Arena Events Group Gains Profit and Revenue As Larger Games Reappear Amid Lockdown Restrictions
- Profit in six months came in at £ 4.1m, compared to the £ 3.3m loss of 2020
- The group has been encouraged by the return of events such as the Olympics and Ryder Cup
Arena Events Group saw its revenues and profits rise in six months to September 30, as large-scale events returned after it stopped at the peak of the epidemic.
Group revenues rose to £ 82.5million from £ 42.8million the previous year, but operating profit came in at £ 4.1million, down from £ 3.3million a year ago.
Shares of the AIM-listed group fell in early morning trading and are currently down 1.46 per cent or 0.30p to 20.20p. The share price was 10.60p a year ago.
Events: Arena Events Group increased its revenue and profit in the six months to September 30
The company creates temporary physical structures, seating, ice rinks, furniture and interiors.
It has operations across Europe, the US, the Middle East and Asia, and current clients include championships, Wimbledon; Open; Jockey club; PGA European Tour; And the Ryder Cup.
In October, Arena revealed it had accepted a takeover offer from the Middle East Consortium, which would value the company at £ 71 million.
Theta Consortium is made up of Abu Dhabi-based publicly listed investors International Holding Company and Saudi Arabian based holding company Tasheel. They make up 70 percent and 30 percent, respectively, of temporary seating experts.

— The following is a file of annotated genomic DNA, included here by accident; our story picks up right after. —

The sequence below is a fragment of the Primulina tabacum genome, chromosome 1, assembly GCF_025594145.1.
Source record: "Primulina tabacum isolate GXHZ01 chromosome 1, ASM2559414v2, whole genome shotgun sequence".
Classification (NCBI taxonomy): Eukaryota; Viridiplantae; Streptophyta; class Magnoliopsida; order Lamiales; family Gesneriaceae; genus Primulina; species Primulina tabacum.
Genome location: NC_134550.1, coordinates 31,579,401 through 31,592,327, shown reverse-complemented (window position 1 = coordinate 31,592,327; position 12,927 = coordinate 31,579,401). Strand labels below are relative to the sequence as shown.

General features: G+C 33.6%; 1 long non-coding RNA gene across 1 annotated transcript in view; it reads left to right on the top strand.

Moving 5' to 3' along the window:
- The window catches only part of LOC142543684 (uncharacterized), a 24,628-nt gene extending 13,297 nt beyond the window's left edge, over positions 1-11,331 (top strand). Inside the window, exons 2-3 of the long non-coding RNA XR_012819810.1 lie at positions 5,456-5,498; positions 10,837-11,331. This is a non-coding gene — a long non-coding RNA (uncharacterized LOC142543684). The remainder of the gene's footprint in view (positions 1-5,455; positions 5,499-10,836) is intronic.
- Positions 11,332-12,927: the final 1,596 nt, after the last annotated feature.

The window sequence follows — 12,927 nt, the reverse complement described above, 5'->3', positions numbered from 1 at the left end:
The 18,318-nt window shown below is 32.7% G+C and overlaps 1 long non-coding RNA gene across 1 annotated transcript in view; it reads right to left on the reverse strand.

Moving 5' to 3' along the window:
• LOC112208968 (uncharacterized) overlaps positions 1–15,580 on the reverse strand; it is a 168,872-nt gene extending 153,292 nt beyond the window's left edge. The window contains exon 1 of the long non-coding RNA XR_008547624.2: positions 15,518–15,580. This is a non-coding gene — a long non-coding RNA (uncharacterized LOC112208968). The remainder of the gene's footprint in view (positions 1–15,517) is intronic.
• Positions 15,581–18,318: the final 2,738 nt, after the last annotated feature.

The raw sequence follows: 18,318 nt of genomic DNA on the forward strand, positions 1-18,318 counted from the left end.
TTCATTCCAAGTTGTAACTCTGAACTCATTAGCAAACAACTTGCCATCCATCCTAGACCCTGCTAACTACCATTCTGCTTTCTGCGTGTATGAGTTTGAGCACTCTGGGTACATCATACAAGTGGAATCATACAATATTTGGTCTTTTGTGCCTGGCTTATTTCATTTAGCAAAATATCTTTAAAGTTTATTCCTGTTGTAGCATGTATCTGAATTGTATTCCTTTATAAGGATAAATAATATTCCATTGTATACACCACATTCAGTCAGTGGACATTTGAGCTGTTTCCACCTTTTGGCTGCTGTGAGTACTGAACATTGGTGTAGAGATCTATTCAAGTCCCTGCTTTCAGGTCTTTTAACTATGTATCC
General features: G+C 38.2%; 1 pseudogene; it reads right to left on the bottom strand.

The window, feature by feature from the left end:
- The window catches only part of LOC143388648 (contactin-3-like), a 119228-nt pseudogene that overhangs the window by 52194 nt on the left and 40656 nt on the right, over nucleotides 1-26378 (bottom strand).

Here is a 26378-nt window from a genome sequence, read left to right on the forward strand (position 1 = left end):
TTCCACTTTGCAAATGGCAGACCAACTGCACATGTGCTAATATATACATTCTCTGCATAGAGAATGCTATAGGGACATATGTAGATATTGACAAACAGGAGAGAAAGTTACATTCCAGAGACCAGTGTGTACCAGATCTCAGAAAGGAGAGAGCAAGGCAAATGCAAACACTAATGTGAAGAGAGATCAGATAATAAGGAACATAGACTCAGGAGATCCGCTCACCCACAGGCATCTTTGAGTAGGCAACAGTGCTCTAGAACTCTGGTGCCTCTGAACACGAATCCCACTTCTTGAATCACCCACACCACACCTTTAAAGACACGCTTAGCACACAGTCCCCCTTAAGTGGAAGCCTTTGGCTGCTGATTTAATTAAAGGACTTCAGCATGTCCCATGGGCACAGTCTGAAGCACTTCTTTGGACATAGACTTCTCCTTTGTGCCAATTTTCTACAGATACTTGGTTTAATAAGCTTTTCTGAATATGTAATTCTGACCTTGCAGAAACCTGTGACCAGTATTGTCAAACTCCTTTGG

Tasheel, which already has a 23.9 per cent holding in the company, is said to be the ‘tool’ in growing the arena business in Saudi Arabia, which hosts a large number of large-scale cultural and sports events.
The group said its ‘transition year’ guidance is on track as events continue to return to pre-epidemic levels in many markets.
It added: ‘The H1 FY22 has benefited from several large cyclical events such as the Olympics and the Ryder Cup, as well as the long tail of epidemic related projects and other relief efforts, which offset inflationary pressures and a tight labor market.’
Greg Lawless, the group’s chief executive, said: ‘As we reported in July, FY22 is expected to be a transitional year for the group, as Kovid-19 restrictions are removed at different rates in each country we operate. Different speeds of recovery in the live events industry in each market.
He said: ‘Despite the strong H1, it is worth noting that the second half of our financial year is always more seasonally quieter than the first, and this year it will again follow that pattern, especially with the Kovid-19 where the US market and other remedial works are declining.’